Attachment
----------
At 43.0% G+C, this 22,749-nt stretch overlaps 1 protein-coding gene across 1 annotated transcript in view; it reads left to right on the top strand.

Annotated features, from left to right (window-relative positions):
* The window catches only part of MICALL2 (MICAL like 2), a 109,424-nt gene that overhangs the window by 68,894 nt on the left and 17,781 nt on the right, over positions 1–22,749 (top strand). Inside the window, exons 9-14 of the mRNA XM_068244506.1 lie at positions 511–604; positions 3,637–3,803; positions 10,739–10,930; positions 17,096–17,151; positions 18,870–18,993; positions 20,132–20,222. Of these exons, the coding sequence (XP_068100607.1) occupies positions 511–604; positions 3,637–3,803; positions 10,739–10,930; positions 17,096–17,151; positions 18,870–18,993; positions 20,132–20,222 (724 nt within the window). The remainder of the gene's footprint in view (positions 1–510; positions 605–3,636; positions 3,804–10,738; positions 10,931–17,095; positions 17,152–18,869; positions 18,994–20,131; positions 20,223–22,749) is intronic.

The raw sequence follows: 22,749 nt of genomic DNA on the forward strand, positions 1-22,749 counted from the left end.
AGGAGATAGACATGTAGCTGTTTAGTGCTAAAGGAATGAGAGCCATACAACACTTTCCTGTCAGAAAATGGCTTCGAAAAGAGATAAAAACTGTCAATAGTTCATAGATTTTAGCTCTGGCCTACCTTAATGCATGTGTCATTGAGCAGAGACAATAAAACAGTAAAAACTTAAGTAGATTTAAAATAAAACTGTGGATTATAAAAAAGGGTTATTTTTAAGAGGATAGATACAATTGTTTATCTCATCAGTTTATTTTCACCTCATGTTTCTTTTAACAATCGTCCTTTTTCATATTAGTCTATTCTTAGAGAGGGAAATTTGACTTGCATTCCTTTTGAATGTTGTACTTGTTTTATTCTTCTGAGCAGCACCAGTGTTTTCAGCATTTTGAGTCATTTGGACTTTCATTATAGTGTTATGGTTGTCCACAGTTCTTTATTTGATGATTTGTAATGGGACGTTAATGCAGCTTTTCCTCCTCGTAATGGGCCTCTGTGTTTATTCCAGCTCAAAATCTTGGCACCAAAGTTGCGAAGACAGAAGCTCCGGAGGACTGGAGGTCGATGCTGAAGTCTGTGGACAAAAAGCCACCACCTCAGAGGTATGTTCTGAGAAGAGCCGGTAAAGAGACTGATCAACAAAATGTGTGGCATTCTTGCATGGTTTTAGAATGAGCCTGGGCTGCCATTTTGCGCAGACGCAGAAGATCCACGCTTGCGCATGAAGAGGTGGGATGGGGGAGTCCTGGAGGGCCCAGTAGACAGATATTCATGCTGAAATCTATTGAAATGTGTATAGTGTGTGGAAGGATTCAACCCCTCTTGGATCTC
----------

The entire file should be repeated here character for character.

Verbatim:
At 43.0% G+C, this 22,749-nt stretch overlaps 1 protein-coding gene across 1 annotated transcript in view; it reads left to right on the top strand.

Annotated features, from left to right (window-relative positions):
* The window catches only part of MICALL2 (MICAL like 2), a 109,424-nt gene that overhangs the window by 68,894 nt on the left and 17,781 nt on the right, over positions 1–22,749 (top strand). Inside the window, exons 9-14 of the mRNA XM_068244506.1 lie at positions 511–604; positions 3,637–3,803; positions 10,739–10,930; positions 17,096–17,151; positions 18,870–18,993; positions 20,132–20,222. Of these exons, the coding sequence (XP_068100607.1) occupies positions 511–604; positions 3,637–3,803; positions 10,739–10,930; positions 17,096–17,151; positions 18,870–18,993; positions 20,132–20,222 (724 nt within the window). The remainder of the gene's footprint in view (positions 1–510; positions 605–3,636; positions 3,804–10,738; positions 10,931–17,095; positions 17,152–18,869; positions 18,994–20,131; positions 20,223–22,749) is intronic.

The raw sequence follows: 22,749 nt of genomic DNA on the forward strand, positions 1-22,749 counted from the left end.
AGGAGATAGACATGTAGCTGTTTAGTGCTAAAGGAATGAGAGCCATACAACACTTTCCTGTCAGAAAATGGCTTCGAAAAGAGATAAAAACTGTCAATAGTTCATAGATTTTAGCTCTGGCCTACCTTAATGCATGTGTCATTGAGCAGAGACAATAAAACAGTAAAAACTTAAGTAGATTTAAAATAAAACTGTGGATTATAAAAAAGGGTTATTTTTAAGAGGATAGATACAATTGTTTATCTCATCAGTTTATTTTCACCTCATGTTTCTTTTAACAATCGTCCTTTTTCATATTAGTCTATTCTTAGAGAGGGAAATTTGACTTGCATTCCTTTTGAATGTTGTACTTGTTTTATTCTTCTGAGCAGCACCAGTGTTTTCAGCATTTTGAGTCATTTGGACTTTCATTATAGTGTTATGGTTGTCCACAGTTCTTTATTTGATGATTTGTAATGGGACGTTAATGCAGCTTTTCCTCCTCGTAATGGGCCTCTGTGTTTATTCCAGCTCAAAATCTTGGCACCAAAGTTGCGAAGACAGAAGCTCCGGAGGACTGGAGGTCGATGCTGAAGTCTGTGGACAAAAAGCCACCACCTCAGAGGTATGTTCTGAGAAGAGCCGGTAAAGAGACTGATCAACAAAATGTGTGGCATTCTTGCATGGTTTTAGAATGAGCCTGGGCTGCCATTTTGCGCAGACGCAGAAGATCCACGCTTGCGCATGAAGAGGTGGGATGGGGGAGTCCTGGAGGGCCCAGTAGACAGATATTCATGCTGAAATCTATTGAAATGTGTATAGTGTGTGGAAGGATTCAACCCCTCTTGGATCTC